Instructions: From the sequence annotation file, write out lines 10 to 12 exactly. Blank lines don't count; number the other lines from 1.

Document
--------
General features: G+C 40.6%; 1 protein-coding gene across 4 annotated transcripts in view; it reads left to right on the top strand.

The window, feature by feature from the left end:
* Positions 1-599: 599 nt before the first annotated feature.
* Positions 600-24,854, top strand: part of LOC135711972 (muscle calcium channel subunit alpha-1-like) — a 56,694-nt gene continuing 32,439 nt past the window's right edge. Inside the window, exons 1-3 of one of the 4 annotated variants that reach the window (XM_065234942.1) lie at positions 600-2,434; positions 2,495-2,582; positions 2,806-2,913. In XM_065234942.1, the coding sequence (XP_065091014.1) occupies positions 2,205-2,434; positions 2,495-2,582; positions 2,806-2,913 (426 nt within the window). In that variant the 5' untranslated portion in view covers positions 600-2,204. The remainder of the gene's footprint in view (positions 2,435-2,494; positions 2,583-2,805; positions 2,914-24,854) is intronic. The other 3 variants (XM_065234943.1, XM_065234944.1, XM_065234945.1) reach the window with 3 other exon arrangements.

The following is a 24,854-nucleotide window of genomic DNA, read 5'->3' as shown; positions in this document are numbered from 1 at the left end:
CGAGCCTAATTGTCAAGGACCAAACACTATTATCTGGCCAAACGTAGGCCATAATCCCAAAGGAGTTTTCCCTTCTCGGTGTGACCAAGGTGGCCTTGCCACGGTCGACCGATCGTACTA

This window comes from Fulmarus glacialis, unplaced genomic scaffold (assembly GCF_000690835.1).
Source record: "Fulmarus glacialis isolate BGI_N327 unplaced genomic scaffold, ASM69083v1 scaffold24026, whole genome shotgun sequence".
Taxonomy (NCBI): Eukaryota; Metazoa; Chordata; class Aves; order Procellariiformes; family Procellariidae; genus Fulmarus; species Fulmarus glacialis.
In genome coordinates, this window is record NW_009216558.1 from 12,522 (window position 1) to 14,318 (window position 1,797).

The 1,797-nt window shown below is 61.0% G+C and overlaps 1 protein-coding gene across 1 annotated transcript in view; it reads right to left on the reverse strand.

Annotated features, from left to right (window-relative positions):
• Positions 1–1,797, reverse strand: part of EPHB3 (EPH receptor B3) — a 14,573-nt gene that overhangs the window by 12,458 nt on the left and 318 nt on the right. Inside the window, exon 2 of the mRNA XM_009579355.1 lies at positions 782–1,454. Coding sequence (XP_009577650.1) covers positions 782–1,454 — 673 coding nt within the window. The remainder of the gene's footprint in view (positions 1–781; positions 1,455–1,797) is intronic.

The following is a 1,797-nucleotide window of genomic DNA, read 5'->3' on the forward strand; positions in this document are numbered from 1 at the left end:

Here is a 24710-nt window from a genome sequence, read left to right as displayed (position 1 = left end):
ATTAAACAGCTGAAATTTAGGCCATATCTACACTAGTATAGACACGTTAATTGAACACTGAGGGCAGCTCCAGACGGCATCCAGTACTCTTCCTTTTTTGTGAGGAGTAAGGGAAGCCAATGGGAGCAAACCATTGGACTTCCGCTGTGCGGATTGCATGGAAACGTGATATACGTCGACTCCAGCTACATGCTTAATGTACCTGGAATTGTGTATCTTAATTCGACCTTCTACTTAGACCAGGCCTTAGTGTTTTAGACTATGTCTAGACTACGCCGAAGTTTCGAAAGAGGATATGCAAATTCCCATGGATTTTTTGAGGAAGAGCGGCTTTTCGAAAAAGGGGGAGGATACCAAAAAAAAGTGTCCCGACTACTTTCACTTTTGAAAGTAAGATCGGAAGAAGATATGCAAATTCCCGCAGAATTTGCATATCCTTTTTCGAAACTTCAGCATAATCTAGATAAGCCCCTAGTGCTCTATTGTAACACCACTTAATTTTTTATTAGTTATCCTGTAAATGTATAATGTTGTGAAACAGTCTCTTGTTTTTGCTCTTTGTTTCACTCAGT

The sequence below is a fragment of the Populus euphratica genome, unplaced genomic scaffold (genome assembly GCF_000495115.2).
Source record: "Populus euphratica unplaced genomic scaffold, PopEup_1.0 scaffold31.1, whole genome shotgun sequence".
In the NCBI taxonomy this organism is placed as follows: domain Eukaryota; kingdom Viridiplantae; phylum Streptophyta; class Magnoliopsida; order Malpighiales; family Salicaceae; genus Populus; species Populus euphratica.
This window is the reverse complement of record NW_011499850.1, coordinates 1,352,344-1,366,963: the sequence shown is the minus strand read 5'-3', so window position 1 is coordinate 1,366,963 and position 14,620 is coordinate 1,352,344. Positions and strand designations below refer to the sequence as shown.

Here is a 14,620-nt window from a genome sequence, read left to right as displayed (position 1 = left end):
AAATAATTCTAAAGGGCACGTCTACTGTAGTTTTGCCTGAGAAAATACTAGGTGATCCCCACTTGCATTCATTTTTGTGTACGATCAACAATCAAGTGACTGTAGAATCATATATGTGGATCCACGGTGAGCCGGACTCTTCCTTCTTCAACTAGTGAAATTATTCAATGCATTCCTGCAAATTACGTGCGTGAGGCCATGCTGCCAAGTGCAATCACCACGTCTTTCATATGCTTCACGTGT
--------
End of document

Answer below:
In genome coordinates, this window is record NW_009216558.1 from 12,522 (window position 1) to 14,318 (window position 1,797).

The 1,797-nt window shown below is 61.0% G+C and overlaps 1 protein-coding gene across 1 annotated transcript in view; it reads right to left on the reverse strand.

Annotated features, from left to right (window-relative positions):